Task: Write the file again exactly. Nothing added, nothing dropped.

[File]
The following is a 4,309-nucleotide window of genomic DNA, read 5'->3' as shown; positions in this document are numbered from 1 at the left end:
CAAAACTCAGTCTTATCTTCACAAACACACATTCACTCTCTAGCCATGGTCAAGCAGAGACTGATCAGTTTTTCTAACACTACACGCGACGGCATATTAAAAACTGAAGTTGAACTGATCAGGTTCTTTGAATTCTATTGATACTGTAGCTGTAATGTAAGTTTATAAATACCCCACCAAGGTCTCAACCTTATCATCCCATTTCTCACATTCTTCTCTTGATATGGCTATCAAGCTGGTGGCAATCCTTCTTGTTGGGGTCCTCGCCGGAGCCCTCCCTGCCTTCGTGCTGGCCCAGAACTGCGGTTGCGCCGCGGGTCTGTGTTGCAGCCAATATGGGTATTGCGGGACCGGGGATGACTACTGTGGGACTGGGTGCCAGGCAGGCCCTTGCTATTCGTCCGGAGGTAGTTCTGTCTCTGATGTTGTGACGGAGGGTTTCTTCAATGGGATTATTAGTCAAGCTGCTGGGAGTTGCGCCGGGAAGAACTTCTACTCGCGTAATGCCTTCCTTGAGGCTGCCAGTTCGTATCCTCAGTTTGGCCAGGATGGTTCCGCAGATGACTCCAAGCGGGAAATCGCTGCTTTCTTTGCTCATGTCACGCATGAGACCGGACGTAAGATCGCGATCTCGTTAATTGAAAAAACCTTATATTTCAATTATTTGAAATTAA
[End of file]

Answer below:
The following is a 4,309-nucleotide window of genomic DNA, read 5'->3' as shown; positions in this document are numbered from 1 at the left end:
CAAAACTCAGTCTTATCTTCACAAACACACATTCACTCTCTAGCCATGGTCAAGCAGAGACTGATCAGTTTTTCTAACACTACACGCGACGGCATATTAAAAACTGAAGTTGAACTGATCAGGTTCTTTGAATTCTATTGATACTGTAGCTGTAATGTAAGTTTATAAATACCCCACCAAGGTCTCAACCTTATCATCCCATTTCTCACATTCTTCTCTTGATATGGCTATCAAGCTGGTGGCAATCCTTCTTGTTGGGGTCCTCGCCGGAGCCCTCCCTGCCTTCGTGCTGGCCCAGAACTGCGGTTGCGCCGCGGGTCTGTGTTGCAGCCAATATGGGTATTGCGGGACCGGGGATGACTACTGTGGGACTGGGTGCCAGGCAGGCCCTTGCTATTCGTCCGGAGGTAGTTCTGTCTCTGATGTTGTGACGGAGGGTTTCTTCAATGGGATTATTAGTCAAGCTGCTGGGAGTTGCGCCGGGAAGAACTTCTACTCGCGTAATGCCTTCCTTGAGGCTGCCAGTTCGTATCCTCAGTTTGGCCAGGATGGTTCCGCAGATGACTCCAAGCGGGAAATCGCTGCTTTCTTTGCTCATGTCACGCATGAGACCGGACGTAAGATCGCGATCTCGTTAATTGAAAAAACCTTATATTTCAATTATTTGAAATTAA